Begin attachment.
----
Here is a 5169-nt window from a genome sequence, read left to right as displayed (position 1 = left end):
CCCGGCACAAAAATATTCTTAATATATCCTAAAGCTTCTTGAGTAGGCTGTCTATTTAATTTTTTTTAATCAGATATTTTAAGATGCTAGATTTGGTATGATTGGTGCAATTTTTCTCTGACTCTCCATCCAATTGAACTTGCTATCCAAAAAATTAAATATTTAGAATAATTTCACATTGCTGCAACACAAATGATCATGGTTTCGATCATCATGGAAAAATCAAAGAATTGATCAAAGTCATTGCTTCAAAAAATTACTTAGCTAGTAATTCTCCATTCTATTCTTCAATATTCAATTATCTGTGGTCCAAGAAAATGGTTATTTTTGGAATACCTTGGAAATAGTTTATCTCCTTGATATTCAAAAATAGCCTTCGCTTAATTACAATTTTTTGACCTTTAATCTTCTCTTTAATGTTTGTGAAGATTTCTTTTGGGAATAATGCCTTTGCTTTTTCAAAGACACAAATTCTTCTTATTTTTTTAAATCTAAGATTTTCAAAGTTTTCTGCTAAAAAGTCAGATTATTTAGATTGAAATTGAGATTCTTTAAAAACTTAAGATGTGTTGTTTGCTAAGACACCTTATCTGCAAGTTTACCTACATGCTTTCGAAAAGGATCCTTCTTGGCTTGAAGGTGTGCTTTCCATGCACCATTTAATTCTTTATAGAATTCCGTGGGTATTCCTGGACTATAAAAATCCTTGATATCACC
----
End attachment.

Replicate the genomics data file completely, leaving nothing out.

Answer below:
Here is a 5169-nt window from a genome sequence, read left to right as displayed (position 1 = left end):
CCCGGCACAAAAATATTCTTAATATATCCTAAAGCTTCTTGAGTAGGCTGTCTATTTAATTTTTTTTAATCAGATATTTTAAGATGCTAGATTTGGTATGATTGGTGCAATTTTTCTCTGACTCTCCATCCAATTGAACTTGCTATCCAAAAAATTAAATATTTAGAATAATTTCACATTGCTGCAACACAAATGATCATGGTTTCGATCATCATGGAAAAATCAAAGAATTGATCAAAGTCATTGCTTCAAAAAATTACTTAGCTAGTAATTCTCCATTCTATTCTTCAATATTCAATTATCTGTGGTCCAAGAAAATGGTTATTTTTGGAATACCTTGGAAATAGTTTATCTCCTTGATATTCAAAAATAGCCTTCGCTTAATTACAATTTTTTGACCTTTAATCTTCTCTTTAATGTTTGTGAAGATTTCTTTTGGGAATAATGCCTTTGCTTTTTCAAAGACACAAATTCTTCTTATTTTTTTAAATCTAAGATTTTCAAAGTTTTCTGCTAAAAAGTCAGATTATTTAGATTGAAATTGAGATTCTTTAAAAACTTAAGATGTGTTGTTTGCTAAGACACCTTATCTGCAAGTTTACCTACATGCTTTCGAAAAGGATCCTTCTTGGCTTGAAGGTGTGCTTTCCATGCACCATTTAATTCTTTATAGAATTCCGTGGGTATTCCTGGACTATAAAAATCCTTGATATCACC